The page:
International sound artist Tarek Atoui is renowned for fusing imagination with technology to develop innovative ‘instruments’ that expand the boundaries of how we perceive sonic experiences. Although based in Paris, Atoui travels worldwide with his instruments, presenting interactive workshops and free-form improvisational concerts at museums and arts festivals. Most of his recent projects have utilized Meyer Sound loudspeakers exclusively, and he has collaborated with the company directly on new ways to apply advanced audio engineering to achieve his artistic goals.
Recently Atoui travelled to the minimalist art enclave of Marfa, Texas where he was the featured artist for Marfa Sounding, an adventurous exploration of art through music and dance. For this event, Atoui brought two instruments relying on Meyer Sound products and technologies: Zero Point Nine (0.9) and Sound Boxes.
Zero Point Nine was conceived by Atoui as an instrument for extending the perception of sound below the threshold of hearing. The complete instrument comprises nine Meyer Sound 500-HP subwoofers divided into three component instruments, each forming a symmetrical ‘Y’ shape. When the discrete inputs are controlled using hand gestures picked up by infrared sensors, the subwoofers respond with a rotating “Leslie speaker” effect that can be sensed corporeally, as well as heard.
During development of Zero Point Nine, Atoui consulted with Meyer sound director of emerging technologies Perrin Meyer. “When I first conceived of the idea I envisioned more of cubical shape,” he recalls, “but Perrin and his team took the original idea and expanded it. It was their idea to form the three legs inside an equilateral triangle, giving it an added spatial characteristic I had never before experienced.”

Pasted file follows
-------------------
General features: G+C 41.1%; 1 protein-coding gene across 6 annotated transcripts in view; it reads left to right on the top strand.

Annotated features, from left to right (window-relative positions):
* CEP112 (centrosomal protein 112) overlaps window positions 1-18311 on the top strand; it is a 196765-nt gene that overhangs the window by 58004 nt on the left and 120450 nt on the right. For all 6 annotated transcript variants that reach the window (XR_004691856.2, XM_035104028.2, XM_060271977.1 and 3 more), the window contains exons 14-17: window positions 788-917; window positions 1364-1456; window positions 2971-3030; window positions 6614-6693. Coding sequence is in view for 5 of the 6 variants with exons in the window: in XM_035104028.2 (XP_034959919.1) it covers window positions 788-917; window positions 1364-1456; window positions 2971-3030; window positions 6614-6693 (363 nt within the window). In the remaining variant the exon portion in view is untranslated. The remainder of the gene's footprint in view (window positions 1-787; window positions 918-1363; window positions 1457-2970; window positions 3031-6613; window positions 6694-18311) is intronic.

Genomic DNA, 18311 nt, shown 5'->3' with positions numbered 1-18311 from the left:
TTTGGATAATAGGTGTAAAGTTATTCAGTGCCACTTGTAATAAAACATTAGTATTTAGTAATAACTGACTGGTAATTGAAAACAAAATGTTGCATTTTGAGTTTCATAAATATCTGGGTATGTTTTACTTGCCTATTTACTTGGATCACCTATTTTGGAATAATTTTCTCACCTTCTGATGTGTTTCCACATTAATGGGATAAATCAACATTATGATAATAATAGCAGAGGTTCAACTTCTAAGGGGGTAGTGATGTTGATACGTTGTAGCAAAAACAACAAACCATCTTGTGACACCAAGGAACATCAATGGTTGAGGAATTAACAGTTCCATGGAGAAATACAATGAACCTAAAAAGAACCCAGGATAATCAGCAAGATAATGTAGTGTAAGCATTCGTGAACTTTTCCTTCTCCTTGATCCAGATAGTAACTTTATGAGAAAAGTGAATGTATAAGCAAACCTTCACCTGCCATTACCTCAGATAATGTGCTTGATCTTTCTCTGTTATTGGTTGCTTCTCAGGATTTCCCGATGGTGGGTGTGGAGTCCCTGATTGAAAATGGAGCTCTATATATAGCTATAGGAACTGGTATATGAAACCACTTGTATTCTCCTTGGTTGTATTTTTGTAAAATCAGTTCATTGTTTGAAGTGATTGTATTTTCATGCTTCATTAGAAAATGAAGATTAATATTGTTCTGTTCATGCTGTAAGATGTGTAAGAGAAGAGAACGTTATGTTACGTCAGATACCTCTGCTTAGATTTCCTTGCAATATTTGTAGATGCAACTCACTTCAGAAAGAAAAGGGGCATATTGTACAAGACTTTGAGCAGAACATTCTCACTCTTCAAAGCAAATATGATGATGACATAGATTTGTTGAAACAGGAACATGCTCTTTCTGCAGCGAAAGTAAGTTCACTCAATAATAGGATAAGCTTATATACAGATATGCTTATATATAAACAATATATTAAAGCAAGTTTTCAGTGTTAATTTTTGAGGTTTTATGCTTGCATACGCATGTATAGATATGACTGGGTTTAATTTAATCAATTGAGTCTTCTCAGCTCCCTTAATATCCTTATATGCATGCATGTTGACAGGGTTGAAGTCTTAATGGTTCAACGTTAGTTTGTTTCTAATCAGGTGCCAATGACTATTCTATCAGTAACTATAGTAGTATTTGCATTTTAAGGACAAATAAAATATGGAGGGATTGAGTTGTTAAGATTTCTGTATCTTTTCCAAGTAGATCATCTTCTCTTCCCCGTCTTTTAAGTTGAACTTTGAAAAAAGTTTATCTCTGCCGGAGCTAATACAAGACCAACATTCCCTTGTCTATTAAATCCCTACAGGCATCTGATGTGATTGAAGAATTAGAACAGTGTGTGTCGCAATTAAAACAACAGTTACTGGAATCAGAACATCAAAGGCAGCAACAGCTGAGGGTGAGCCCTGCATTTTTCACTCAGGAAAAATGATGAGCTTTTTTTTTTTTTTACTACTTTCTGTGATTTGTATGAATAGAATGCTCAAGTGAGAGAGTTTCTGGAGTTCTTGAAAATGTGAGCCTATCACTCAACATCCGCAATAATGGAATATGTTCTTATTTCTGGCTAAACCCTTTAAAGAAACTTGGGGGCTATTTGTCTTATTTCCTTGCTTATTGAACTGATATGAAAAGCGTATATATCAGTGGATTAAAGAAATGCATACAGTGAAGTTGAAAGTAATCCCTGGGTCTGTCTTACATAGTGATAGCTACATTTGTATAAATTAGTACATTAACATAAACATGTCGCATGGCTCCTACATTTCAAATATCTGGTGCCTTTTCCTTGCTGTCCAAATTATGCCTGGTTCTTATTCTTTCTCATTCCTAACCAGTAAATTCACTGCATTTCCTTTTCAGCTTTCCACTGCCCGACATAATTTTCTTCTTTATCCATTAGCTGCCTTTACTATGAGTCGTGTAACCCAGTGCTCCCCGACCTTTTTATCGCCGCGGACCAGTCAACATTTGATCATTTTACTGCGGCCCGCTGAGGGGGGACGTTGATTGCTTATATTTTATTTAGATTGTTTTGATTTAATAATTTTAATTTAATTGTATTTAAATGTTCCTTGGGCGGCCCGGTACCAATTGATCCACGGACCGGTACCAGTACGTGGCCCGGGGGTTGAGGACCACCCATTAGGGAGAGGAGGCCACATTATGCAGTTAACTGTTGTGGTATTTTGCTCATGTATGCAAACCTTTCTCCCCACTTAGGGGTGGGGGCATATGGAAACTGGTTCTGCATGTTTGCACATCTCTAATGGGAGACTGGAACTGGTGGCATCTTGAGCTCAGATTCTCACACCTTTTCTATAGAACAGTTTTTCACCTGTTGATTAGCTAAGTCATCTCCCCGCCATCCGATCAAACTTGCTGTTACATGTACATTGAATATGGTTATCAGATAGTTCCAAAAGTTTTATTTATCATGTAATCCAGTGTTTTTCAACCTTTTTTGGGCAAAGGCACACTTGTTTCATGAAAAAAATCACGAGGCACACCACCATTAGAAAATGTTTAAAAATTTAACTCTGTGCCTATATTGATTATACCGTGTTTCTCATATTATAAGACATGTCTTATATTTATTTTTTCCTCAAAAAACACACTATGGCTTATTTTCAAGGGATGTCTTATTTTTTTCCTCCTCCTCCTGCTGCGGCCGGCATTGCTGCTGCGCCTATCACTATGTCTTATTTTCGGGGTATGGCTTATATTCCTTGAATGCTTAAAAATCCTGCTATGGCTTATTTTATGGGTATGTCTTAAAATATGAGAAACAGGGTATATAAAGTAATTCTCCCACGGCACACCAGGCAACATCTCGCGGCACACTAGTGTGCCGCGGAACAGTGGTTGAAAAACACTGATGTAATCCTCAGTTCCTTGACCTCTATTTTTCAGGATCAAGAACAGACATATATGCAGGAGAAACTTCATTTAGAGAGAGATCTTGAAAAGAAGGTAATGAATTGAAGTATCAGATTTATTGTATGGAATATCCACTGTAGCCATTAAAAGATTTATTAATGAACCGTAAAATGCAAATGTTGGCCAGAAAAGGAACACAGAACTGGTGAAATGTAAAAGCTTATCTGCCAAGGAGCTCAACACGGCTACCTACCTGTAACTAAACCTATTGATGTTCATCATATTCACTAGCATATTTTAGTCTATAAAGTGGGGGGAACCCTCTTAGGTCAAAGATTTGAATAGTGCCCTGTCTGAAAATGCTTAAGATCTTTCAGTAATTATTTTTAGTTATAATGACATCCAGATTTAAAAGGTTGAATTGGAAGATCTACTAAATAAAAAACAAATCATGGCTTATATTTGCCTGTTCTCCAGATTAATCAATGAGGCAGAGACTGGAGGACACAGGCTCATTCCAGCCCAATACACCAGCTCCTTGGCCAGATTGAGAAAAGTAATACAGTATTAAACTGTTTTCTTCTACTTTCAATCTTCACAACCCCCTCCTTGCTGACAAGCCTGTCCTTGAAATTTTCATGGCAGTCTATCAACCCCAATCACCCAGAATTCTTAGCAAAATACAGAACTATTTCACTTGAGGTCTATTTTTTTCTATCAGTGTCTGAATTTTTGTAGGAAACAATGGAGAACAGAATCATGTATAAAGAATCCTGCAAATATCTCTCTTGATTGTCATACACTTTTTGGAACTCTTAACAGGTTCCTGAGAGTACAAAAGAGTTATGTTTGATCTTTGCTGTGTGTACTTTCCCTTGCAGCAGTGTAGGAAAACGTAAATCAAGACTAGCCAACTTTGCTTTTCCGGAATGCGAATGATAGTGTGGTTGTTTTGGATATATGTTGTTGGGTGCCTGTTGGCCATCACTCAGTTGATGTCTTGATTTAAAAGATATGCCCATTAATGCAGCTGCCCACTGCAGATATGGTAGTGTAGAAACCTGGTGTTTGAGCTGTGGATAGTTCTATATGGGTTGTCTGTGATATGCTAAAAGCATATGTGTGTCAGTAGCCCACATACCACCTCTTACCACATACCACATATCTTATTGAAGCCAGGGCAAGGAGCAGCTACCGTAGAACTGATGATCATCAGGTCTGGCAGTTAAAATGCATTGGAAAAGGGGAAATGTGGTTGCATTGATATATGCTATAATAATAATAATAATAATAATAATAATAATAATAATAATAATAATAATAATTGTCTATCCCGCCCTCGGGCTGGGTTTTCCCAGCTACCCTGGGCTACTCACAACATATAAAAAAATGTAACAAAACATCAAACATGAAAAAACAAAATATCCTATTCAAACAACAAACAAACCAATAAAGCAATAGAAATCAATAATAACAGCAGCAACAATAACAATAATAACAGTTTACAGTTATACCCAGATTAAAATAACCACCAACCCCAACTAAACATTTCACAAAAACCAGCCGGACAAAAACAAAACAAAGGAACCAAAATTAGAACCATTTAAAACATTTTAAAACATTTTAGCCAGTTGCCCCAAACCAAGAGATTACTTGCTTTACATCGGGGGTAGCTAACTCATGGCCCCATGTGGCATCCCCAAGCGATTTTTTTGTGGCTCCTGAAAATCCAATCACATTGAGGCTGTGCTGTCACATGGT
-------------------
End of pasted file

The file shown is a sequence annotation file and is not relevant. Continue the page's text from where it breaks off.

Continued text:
According to Atoui, one goal of Zero Point Nine was to open the experience to persons with extreme hearing impairments. “You can sense the vibrations in room resonances,” he says, “and you can feel the vibrations in your feet as you stand atop the instrument while playing it. I call it a subsonic theremin. You can use gestures with your fingers and palms to create unique subsonic sound patterns with a subtle but compelling psychoacoustic effect.”
The other instrument featured at the Marfa event was Sound Boxes, an instrument which allows a musician to create a unique sonic palette by triggering sound samples recorded by Atoui at harbours around the world. These sounds can be convolved with live sounds created by accompanying musicians, and at the Marfa performances, the combined output was reproduced by Meyer Sound UPJ-1P loudspeakers.
Atoui’s close relationship with Meyer Sound dates back to a 2015 project called WITHIN at the Berkeley Art Museum and Pacific Film Archive (BAMPFA). Through BAMPFA, curator Apsara DiQuninzio Atoui was introduced to U.C. Berkeley art professor Greg Niemeyer (who coined the Zero Point Nine designation) and co-collaborators Perrin Meyer and Jeffrey Lubow, a researcher at U.C. Berkeley’s Center for New Music and Audio Technologies.
Atoui finds that his relationship with Meyer Sound is of continuing benefit in his performances and interactive experiences around the world.
“The way I work I am rarely performing on stage,” he explains. “Rather I am working with sound in various spaces, whether in galleries or museum halls or outdoor settings. There is rarely a set loudspeaker configuration, so working with Meyer Sound gives me the flexibility to move them freely as needed for the situation. Of course, the quality is always excellent. The flatness of response is just amazing.”
Marfa Soundings was hosted by Marfa Live Arts in collaboration with Fieldwork: Marfa. Musicians participating in the 2018 program alongside Atoui included Amma Ateria, Jad Atoui, Robert Aiki Aubrey Lowe and members of the Marfa community.